A new report says that military service members who report sexual assault face a very high risk of retaliation, including threats, harassment, and loss of promotions and work opportunities. The report says military sexual assault survivors are twelve times more likely to be retaliated against than their attackers are likely to be convicted of a sexual offense, and accuses the Department of Defense of virtually ignoring the problem.
The report, which you can read in full here, was produced by Human Rights Watch and Protect Our Defenders, an organization that advocates for military sexual assault survivors. They spoke to more than 150 service members who have been sexually assaulted. The service members report being spat on, called names, threatened with demotion, and, even threatened with death by “friendly fire” if they’re deployed to a war zone. The stats are incredibly grim: more than half of the service members polled said they’d been retaliated against, while “virtually no one” was held responsible:
Military surveys indicate that most respondents—62 percent—who experienced unwanted sexual contact and reported it to a military authority faced retaliation as a result of reporting. In other words, military service members who reported sexual assault were 12 times more likely to suffer retaliation for doing so than to see their offender, if also a service member, convicted for a sex offense. Just 5 percent (175 out of 3,261) of sexual assault cases in the Defense Department’s jurisdiction investigated with a reportable outcome in FY 2014 led to a sex offense conviction.
The harassment is not subtle. One woman reported being called a “cum dumpster” who “lies about rape” on social media. From the report:
Service members described being threatened, harassed, and abused: one survivor sought safety in a hospital because colleagues told her she “better sleep light,” and disabled her car after she reported her assailant. Another was besieged with phone calls after members of her unit put notes on cars at the post exchange (the on-base store) saying “for a good time call” and her number. Another wrote that within six months of his report he had been “physically attacked twice and verbally belittled” by peers and non-commissioned officers.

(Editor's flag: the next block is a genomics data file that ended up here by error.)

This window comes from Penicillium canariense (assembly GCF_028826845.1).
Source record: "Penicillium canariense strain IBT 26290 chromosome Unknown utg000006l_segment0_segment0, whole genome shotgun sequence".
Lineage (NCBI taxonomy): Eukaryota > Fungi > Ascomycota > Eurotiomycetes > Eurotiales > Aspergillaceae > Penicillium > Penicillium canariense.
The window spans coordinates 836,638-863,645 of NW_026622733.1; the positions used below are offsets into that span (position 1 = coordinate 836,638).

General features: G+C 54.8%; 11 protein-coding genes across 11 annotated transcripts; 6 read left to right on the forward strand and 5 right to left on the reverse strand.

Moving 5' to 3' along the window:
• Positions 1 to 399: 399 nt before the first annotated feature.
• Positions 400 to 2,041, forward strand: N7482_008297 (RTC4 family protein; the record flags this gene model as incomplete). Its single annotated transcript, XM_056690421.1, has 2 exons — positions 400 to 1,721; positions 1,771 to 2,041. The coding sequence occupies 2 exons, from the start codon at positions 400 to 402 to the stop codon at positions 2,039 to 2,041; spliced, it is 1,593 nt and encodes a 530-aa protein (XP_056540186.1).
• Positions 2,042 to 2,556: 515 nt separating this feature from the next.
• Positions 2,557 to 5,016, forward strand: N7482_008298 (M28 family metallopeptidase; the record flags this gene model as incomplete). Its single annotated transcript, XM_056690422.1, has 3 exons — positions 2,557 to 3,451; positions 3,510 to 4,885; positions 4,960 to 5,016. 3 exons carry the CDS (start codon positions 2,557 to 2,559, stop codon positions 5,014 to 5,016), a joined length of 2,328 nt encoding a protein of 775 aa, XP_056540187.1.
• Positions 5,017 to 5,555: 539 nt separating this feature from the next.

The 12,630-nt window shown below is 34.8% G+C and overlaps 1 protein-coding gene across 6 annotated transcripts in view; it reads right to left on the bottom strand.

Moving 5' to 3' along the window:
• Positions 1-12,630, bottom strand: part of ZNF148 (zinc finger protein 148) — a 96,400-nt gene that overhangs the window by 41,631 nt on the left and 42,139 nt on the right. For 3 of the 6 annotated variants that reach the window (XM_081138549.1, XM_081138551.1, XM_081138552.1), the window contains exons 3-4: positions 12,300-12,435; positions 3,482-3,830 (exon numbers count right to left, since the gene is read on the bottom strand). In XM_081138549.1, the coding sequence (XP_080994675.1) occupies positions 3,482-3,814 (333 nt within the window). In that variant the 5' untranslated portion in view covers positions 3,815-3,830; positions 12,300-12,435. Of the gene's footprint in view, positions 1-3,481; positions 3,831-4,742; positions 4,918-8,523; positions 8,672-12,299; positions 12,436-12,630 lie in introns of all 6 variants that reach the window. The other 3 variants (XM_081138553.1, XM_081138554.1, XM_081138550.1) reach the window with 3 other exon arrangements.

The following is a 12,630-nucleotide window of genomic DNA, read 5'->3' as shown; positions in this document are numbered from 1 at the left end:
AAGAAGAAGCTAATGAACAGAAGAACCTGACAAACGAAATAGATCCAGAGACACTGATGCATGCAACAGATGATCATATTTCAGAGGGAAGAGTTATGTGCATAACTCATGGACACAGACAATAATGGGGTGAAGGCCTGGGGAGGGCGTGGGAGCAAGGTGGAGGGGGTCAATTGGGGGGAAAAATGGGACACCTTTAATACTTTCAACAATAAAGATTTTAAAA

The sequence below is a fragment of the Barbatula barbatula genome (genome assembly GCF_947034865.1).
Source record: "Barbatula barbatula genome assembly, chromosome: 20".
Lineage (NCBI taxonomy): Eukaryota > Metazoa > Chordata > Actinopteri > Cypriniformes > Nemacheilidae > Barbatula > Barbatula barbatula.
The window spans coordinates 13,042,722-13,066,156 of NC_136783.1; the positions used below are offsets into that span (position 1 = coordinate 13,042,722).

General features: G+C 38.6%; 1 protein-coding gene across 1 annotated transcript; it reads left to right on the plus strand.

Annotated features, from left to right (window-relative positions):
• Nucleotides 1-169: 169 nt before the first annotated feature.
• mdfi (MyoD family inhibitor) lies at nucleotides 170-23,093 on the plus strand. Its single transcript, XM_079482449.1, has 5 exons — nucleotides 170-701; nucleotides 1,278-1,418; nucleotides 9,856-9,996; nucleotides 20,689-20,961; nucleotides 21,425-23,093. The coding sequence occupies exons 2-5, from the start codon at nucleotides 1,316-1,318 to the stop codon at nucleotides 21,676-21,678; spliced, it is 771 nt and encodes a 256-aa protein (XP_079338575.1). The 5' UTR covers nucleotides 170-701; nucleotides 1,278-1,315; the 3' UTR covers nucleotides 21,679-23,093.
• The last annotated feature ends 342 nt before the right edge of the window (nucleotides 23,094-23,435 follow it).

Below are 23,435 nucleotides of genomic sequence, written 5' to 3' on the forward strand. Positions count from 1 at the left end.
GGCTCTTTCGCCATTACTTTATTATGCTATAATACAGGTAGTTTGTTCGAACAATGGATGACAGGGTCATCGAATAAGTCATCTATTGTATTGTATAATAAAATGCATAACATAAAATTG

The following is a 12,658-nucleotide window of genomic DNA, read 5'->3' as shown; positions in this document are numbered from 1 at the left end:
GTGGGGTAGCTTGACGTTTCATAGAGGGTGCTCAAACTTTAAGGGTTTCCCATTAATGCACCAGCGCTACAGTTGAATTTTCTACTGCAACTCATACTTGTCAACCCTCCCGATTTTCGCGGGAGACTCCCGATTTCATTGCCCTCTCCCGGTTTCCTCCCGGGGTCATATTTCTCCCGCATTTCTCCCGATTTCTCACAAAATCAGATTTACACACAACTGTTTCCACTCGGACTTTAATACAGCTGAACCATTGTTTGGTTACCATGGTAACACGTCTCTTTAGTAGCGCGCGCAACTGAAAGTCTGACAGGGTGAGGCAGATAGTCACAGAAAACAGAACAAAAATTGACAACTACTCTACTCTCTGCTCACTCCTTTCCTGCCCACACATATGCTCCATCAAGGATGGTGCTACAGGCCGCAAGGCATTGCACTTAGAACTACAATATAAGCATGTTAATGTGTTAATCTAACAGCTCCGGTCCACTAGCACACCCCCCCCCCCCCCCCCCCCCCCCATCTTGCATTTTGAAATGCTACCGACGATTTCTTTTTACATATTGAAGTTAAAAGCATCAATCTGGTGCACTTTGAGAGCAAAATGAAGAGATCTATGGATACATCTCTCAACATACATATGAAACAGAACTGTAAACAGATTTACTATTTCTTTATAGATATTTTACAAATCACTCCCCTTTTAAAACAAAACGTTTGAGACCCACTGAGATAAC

Survivors can also quickly see their professional advancement blocked:
A high-achieving sergeant in the Air National Guard told Human Rights Watch that she was up for promotion when she reported a sexual assault that had occurred earlier in her career. Afterwards, a colleague told her a wing commander said, “Over my dead body will she get promoted now.” She lost her responsibility for training people and was demoted twice.
“Despite all those awards, I got nothing,” she said.
Many assault victims also feared reporting because they worried they’d be punished by their superiors for ““collateral misconduct,” like underage drinking or “adultery.” Even minor punishments could hurt their careers, HRW points out.
And their other alternatives aren’t good either: suing the military isn’t easy, and seeking a protective order or requesting a transfer to another duty station, HRW writes, “do not involve holding those responsible for the retaliation accountable.” They also found that while a transfer can represent a “fresh start” for some survivors, “others saw it as punitive or found that harassment and a reputation as a “troublemaker” followed them to other duty stations.”
Technically, a sexual assault survivor who believes he or she has been retaliated against can make a complaint to the Department of Defense Inspector General (DODIG) or to their service Inspector General (IG), a provision of the Military Whistleblower Protection Act. But the report found that the few complaints that were made to the DODIG were found to be “unsubstantiated,” something HRW suggests might be due to to a very high burden of proof and what they politely called “inadequate investigations.”
And even if an investigation were to find that a survivors was unjustly punished professionally, their military record would have to be corrected by yet another entity, the Boards for Correction of Military Records.
In practice, the report found “record corrections almost never happen for sexual assault victims or for military whistleblowers generally. Of all military whistleblower complaints, less than 1 percent receive some form of relief from the records boards. Human Rights Watch analyzed records board decisions over an 18-year period and found just 66 cases in which sexual assault victims won full or partial correction of an injustice in their record.” Alleged sexual assault perpetrators, on the other hand, are frequently able to “adjust” their military records.
Human Rights Watch is calling on Congress to reform the Whistleblower Protection Act to better protect sexual assault survivors, and calling on the military not to do things like punish survivors for minor misconduct when they report sexual assault. They’re also asking that retaliation actually be punished, which doesn’t really seem like a lot to ask.
The Department of Defense released a report earlier this month that also found that retaliation rates remain very high. Defense Secretary Ashton Carter said they’re trying to address it, calling the military “a learning organization.”
“We strive to understand and correct our flaws,” Carter told the press. He added, that the “makes it crystal clear that we have to do more.”
Defense Secretary Ashton Carter pictured on May 1, 2015. Image via AP